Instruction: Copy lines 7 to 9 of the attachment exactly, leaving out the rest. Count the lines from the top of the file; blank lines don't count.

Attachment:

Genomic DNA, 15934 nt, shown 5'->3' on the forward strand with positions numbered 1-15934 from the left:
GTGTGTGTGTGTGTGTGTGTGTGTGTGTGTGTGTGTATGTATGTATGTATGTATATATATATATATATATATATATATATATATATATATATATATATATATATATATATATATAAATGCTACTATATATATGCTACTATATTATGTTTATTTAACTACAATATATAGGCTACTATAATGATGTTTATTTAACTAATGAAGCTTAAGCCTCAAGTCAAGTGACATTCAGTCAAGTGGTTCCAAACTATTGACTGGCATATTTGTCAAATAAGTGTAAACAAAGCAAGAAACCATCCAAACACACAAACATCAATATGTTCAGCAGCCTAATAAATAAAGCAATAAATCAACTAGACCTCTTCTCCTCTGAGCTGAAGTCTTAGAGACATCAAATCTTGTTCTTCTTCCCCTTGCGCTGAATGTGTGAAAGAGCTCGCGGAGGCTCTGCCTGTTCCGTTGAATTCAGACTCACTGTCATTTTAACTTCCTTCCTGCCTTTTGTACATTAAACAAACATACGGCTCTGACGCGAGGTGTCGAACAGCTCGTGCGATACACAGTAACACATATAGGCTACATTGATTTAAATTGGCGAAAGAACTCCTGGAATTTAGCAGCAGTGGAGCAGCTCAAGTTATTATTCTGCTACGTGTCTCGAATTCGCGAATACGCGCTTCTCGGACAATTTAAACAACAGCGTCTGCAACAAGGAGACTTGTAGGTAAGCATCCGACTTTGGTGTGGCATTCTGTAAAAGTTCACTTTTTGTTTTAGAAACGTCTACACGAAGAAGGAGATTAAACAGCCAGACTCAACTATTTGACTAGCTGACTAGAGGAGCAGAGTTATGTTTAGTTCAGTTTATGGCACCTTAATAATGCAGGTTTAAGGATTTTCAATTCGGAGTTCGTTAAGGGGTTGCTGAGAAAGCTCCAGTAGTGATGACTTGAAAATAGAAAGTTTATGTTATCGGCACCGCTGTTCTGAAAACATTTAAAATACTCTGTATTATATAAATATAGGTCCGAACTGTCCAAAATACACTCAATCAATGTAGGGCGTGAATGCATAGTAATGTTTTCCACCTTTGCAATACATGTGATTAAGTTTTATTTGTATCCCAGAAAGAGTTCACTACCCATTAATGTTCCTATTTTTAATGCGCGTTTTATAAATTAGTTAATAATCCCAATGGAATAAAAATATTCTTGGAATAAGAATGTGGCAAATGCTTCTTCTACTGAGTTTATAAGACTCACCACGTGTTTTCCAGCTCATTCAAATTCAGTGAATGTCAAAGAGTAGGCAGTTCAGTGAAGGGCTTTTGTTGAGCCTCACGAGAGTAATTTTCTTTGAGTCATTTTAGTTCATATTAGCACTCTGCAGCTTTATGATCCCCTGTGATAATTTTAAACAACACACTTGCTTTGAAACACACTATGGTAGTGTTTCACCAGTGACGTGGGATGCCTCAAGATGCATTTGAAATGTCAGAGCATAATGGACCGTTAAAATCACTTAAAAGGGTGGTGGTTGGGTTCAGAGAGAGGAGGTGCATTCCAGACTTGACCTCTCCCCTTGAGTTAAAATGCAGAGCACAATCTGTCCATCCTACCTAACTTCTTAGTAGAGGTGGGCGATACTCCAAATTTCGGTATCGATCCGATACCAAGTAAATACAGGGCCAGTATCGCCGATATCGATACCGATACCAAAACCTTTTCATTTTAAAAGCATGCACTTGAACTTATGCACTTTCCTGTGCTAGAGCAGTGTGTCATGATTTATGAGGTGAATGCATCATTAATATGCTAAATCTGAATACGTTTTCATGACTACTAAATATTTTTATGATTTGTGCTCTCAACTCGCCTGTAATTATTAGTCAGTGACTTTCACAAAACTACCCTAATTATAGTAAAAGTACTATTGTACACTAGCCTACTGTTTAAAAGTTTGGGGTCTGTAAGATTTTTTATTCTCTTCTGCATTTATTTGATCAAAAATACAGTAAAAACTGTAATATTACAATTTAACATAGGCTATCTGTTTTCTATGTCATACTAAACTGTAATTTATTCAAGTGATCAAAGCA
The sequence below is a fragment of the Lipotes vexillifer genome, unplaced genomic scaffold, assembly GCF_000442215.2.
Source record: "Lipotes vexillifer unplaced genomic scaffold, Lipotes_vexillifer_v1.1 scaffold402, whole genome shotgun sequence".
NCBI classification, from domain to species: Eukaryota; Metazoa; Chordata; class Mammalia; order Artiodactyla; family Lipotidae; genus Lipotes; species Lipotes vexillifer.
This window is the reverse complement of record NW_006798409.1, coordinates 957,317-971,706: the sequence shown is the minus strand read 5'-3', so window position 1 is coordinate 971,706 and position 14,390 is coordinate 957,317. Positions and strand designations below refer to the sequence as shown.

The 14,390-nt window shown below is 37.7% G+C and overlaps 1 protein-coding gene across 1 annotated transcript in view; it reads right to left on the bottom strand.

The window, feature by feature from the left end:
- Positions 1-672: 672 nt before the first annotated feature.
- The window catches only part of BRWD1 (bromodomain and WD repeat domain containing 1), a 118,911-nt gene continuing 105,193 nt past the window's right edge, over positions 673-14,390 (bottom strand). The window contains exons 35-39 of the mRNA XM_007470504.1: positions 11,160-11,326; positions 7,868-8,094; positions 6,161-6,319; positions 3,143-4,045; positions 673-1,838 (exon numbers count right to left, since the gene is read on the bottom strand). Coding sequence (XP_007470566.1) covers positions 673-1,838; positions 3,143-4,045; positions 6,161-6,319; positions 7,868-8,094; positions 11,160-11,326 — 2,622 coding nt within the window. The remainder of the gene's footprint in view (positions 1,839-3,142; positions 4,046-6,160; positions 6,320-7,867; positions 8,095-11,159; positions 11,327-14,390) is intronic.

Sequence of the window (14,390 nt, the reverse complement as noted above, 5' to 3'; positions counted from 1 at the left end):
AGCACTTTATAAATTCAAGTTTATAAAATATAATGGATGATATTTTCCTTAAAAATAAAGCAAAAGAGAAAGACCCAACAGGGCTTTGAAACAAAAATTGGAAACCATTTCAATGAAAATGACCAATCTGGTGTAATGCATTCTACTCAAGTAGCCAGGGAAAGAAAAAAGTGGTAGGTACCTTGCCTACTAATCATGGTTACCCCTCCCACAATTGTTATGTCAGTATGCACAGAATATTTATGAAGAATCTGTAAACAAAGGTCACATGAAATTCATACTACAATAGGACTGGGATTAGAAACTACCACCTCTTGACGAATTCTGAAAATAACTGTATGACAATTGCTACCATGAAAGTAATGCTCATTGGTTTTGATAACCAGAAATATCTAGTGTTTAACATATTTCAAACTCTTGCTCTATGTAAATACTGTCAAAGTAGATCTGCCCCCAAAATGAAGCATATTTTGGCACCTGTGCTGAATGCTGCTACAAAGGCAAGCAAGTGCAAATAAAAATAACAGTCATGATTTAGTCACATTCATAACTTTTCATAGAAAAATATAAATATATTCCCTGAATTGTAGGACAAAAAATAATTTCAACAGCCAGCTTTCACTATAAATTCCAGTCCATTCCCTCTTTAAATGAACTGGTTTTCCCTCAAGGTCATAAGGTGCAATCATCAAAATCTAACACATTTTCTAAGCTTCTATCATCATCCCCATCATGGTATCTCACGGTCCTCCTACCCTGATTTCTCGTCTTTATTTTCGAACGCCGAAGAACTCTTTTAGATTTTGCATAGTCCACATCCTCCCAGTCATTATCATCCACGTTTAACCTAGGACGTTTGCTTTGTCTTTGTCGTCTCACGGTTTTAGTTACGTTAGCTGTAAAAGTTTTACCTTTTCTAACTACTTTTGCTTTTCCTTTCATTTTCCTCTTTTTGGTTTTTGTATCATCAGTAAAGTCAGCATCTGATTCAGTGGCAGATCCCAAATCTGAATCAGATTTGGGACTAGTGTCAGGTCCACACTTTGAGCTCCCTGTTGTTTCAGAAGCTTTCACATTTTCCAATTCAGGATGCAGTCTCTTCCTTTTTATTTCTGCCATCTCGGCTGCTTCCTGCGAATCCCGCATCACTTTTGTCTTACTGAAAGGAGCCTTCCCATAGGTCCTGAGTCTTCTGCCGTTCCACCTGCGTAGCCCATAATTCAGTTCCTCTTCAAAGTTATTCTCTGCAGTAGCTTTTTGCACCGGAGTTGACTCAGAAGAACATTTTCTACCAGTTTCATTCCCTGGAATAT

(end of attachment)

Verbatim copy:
The 14,390-nt window shown below is 37.7% G+C and overlaps 1 protein-coding gene across 1 annotated transcript in view; it reads right to left on the bottom strand.

The window, feature by feature from the left end:
- Positions 1-672: 672 nt before the first annotated feature.